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Graphene News — Electronics

Conformal transfer of graphene for reproducible device fabrication

Marko Spasenovic

Conformal transfer of graphene on a prepatterned substrate is a viable technology for reproducible fabrication of graphene devices. Such is the conclusion of a recent study by a team of scientists from Germany, the Netherlands, Spain and Saudi Arabia.Reliable fabrication of graphene devices for electronics has been a technological challenge...

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Graphene for interconnects

Marko Spasenovic

Graphene, boasting large carrier mobility and thermal conductivity, coupled with small material volume, emerges as a viable alternative to copper interconnects in electronic circuits.   Copper was an optimal material for interconnects in integrated circuits (ICs) throughout most of 20th century IC history, which was only natural following the great...

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What do rabbits with LEDs in their contact lenses and low-cost fuel cells have in common?

Marko Spasenovic

The diverse beauty of graphene is coming to light through advanced applications as varied as fuel cells and light-emitting contact lenses. Researchers from Ulsan National Institute of Science & Technology (UNIST) in Korea feature in both these recent achievements which caused much excitement in the graphene community. Graphene has been...

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What Kind Of Graphene For Which Application?

Jean-Christophe Lavocat

The development of graphene has a very high pace. The production of graphene is made in different ways, for instance by chemical vapor deposition or by growth on Si, and the applications and quality vary a lot. In this blog post we will try to help you deciding which kind...

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A bandgap semiconductor nanostructure made entirely from graphene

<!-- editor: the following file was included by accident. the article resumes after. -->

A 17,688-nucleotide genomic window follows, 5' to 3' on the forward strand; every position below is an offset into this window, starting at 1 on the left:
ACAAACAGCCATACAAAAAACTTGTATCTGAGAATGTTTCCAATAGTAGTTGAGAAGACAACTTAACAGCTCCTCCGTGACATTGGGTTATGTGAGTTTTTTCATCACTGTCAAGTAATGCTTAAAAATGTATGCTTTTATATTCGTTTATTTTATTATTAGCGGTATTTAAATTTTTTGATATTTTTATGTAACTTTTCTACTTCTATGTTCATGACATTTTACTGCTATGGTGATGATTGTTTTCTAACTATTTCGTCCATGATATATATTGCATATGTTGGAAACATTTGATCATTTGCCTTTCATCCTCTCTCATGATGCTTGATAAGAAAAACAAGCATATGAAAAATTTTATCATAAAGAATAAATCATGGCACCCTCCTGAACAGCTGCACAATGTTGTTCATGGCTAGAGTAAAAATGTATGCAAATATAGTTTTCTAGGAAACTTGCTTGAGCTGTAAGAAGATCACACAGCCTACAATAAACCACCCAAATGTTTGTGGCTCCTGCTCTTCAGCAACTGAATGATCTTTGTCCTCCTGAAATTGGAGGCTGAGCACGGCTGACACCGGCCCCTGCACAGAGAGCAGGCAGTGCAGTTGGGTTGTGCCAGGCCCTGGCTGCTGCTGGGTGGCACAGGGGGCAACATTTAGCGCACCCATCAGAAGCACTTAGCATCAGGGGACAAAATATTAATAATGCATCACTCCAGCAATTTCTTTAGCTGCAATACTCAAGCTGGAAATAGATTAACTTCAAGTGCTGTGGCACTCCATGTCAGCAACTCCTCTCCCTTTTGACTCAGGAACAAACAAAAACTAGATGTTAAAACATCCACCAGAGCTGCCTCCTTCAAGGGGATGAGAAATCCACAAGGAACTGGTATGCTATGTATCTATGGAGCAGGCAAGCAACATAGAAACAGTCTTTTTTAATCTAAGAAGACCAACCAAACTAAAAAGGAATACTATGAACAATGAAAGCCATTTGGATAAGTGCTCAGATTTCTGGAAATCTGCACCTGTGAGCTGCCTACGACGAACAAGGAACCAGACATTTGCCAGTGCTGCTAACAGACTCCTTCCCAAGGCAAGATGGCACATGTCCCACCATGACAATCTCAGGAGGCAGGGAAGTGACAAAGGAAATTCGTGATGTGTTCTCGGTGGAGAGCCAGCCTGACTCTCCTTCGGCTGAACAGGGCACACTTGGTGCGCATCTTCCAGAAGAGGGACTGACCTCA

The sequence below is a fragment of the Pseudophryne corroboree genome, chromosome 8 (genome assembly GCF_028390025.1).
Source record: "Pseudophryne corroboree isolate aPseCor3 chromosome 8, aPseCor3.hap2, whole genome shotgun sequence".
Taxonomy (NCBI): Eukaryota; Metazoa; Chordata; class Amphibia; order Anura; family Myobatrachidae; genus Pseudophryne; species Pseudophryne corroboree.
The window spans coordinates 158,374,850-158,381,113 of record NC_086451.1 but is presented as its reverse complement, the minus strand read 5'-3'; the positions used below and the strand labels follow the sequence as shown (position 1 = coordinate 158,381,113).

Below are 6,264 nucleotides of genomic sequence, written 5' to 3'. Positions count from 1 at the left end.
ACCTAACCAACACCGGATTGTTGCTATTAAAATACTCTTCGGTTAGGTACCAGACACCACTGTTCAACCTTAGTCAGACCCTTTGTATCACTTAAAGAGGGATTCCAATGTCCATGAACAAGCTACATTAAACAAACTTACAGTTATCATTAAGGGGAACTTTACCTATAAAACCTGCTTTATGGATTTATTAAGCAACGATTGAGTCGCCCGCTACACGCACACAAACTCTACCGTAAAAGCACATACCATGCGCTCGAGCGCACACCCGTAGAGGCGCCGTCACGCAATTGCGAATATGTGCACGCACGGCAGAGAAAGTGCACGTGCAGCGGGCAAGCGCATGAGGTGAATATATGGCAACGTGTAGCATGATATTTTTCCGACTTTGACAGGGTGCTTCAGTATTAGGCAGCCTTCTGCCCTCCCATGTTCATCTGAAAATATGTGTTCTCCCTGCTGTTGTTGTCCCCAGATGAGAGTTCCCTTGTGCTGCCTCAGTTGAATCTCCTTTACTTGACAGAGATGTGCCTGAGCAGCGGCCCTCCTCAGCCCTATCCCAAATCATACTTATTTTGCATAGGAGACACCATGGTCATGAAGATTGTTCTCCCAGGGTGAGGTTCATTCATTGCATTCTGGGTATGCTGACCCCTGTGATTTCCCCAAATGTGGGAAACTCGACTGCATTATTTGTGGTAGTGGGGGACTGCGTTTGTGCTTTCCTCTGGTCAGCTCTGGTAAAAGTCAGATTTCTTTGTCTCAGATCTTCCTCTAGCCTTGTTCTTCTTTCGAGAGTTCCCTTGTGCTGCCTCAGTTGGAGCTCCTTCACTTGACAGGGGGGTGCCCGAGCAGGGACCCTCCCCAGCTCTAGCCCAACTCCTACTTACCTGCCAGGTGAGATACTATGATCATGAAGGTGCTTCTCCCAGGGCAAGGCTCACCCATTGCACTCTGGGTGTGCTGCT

Jean-Christophe Lavocat

In 2005, when Andre Geim and Philip Kim separately worked on graphene's electrons and showed that the material was showing a zero-bandgap, this came as a very curious feature that people would probably use. This zero-bandgap property makes that graphene is not a real semi-conductor and could not be used directly by the industry. Many successful attempts were made to create a band gap in graphene, by using doped graphene, nanoribbons or by using an electric field between a bi-layered graphene.

Few would have thought about bending graphene to get a band gap. However, this idea has been followed by Edward Conrad since three years now in Georgia Tech. He has been working on graphene grown on surfaces with small grooves (18 nanometers deep). When graphene is deposited over these trenches a semiconducting behavior appears.  The results were published this month in the journal Nature physics and show a 0.5 electonvolts band gap.

We asked Edward Conrad some questions about his last publication .... 

Source : Hicks, J., Tejeda, A., Taleb-Ibrahimi, A., Nevius, M., Wang, F., Shepperd, K., Palmer, J., Bertran, F., Le Fèvre, P., Kunc, J., de Heer, W., Berger, C., & Conrad, E. (2012). A wide-bandgap metal–semiconductor–metal nanostructure made entirely from graphene Nature Physics DOI: 10.1038/nphys2487

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